Students will benefit from the Letofsky/DFL loss

I am critical of the hypocrisy of self-serving “liberal” homeowners and neighborhood associations.

INOTE: This column originally ran in the November 16th print edition, but was not put online.

I have lived in Prospect Park since 1968. For the past seven years, I have attended many of the neighborhood association’s meetings, but am critical of the leadership’s undemocratic self-serving agenda and the hypocrisy of the “liberal” homeowners who want to maintain the status quo. I was a DFL delegate this year ” but I also vote for some of the Greens.

At the neighborhood association meetings when students were not present, I’ve listened to discussion of how to keep students from having any decisive role. Despite its public statements, the association is unfriendly to student-renters, affordable housing development and other progressive causes. It is just one example of a much larger problem at the Minneapolis Neighborhood Revitalization Program that centers on a lack of accountability.

I imagine most of you are unaware of the information presented here. Some of the quotes taken from the Prospect Park forum are taken from a tape recording.

Nowhere in the Daily’s coverage of the 2nd Ward City Council race was there mention of candidate Cara Letofsky’s position on over-occupancy, the discriminatory housing code that targets students. When the over-occupancy question was raised at the student-sponsored Coffman Union debate, Letofsky ran the clock out by answering other questions and said nothing about over-occupancy.

But at a candidate forum a week later in Prospect Park, when students weren’t present, Letofsky found what she called a “place for disagreement” with her opponent Cam Gordon. Letofsky told a sympathetic audience of Prospect Park East River Road Improvement Association members what many of them hoped to hear: “One of the things about the over-occupancy code is that it protects some of our areas.”

Green candidate Cam Gordon had just been very direct in telling the association’s less-than-thrilled members that the over-occupancy rule was discriminatory and should be changed. His message was the same as the one he delivered at Coffman Union the previous week.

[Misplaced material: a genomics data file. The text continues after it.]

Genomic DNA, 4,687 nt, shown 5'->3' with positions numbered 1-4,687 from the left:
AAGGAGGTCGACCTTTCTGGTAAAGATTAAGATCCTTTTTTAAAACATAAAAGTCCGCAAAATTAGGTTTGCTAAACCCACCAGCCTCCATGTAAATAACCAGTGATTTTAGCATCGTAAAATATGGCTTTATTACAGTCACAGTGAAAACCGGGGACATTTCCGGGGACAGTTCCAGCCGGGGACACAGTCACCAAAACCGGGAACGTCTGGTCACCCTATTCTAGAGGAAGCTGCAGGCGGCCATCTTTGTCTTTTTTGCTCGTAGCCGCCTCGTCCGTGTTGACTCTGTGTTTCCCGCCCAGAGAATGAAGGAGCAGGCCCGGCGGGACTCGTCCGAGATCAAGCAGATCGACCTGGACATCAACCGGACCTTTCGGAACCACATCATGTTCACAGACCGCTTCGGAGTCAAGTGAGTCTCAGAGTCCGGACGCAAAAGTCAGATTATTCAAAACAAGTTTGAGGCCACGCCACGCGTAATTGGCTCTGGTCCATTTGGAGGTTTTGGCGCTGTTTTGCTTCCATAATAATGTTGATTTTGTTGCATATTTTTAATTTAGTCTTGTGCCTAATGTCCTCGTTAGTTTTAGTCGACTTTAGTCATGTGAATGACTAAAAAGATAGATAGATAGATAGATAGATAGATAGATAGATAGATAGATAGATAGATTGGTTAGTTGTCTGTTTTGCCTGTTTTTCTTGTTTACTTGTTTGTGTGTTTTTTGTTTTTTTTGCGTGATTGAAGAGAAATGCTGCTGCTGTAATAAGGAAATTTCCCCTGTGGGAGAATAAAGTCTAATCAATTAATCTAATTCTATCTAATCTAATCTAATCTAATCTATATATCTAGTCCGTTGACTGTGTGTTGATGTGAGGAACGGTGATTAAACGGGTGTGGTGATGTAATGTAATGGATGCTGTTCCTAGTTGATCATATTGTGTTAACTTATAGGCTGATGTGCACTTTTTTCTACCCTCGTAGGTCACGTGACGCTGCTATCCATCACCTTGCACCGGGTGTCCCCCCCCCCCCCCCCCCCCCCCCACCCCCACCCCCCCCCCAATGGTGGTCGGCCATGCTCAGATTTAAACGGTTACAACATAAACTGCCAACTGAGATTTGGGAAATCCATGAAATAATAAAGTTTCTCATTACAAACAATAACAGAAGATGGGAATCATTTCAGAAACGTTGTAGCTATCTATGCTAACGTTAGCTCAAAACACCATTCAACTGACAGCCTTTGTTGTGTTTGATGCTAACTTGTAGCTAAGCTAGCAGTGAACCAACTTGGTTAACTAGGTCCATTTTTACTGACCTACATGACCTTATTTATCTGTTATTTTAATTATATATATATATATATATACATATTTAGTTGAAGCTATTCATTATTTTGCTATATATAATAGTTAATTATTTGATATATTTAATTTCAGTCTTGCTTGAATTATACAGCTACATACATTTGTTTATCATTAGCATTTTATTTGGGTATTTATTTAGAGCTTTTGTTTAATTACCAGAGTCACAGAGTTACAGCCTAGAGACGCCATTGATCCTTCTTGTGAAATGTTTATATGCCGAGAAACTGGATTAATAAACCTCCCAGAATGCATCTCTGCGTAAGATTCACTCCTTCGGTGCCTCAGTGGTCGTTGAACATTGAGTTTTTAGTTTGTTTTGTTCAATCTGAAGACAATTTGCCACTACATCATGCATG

Although it likely cost votes, Gordon was willing to stand by his principles. “Let’s treat everybody equally,” Gordon said.

Student residents who followed this year’s 2nd Ward City Council race, but were not a witness to the bizarre election contest that occurred in 2001, might be interested to know how some under-reported and seemingly forgotten historic events are still in play.

Five years ago Prospect Park’s neighborhood association changed its bylaws so that it could exclude dormitory students from becoming voting members. Current 2nd Ward DFL Council member Paul Zerby was a strong supporter when the change was approved.

A year later, Zerby campaigned successfully on the ethically dubious concept that student-housing residents should be prevented from voting at their neighborhood associations.

The Oct. 31, 2001, issue of Pulse magazine, from which debate quotes were given, credited Gordon for supporting the students’ right to participate in their neighborhood’s decisions. “Why exclude the ones who actually care about issues from coming to the meetings?” Gordon asked at a 2001 University debate.

At that debate Paul Zerby claimed that if University Village student-residents were allowed a vote on how their neighborhood’s taxpayer-derived funding was spent, they would choose to build “an underground heated swimming pool behind University Village.” If they were allowed “one person, one vote, they would do it,” Zerby said. Zerby argued that in a case where the majority rules, “there is a potential for a lot of mischief.”

In a Daily election article from Nov. 3, Zerby said “there are many things the city does that have an effect on students and I hope they would pay attention and go out and vote.”

He didn’t mention that some students in his neighborhood, which he called upon to pay attention and vote, are prevented from becoming voting members of his neighborhood association, by the associations’ bylaw which he helped put into place. Zerby’s University Village student neighbors, who likely voted with him at the Pratt Community School on Malcolm Avenue, couldn’t walk across Malcolm to the Methodist Church and join his neighborhood association ” because of the bylaw amendment he helped approve. It’s this sort of hypocrisy that has given the DFL a bad reputation.

In a guest column titled “Student involvement is critical,” in the Nov. 3 Daily, Letofsky gave a commitment to “working… to identify policy approaches to issues facing students,” including housing and safety, and “working with neighborhood groups to set up governing structures that facilitate student involvement.” She wasn’t very specific and didn’t say anything about discrimination, voting rights or the occupancy code.

Letofsky told students they “have been historically underrepresented in neighborhood and city priorities… You need a council member who knows how to work with you as a partner in city hall… It all starts by going to the polls… and electing me to be your next City Council member,” she wrote.

Gee! Minneapolis has been run by DFL office holders for years. If students have been historically underrepresented, could DFL politics have played a role?

Steve Ficker is a Minneapolis resident. Please send comments to [email protected]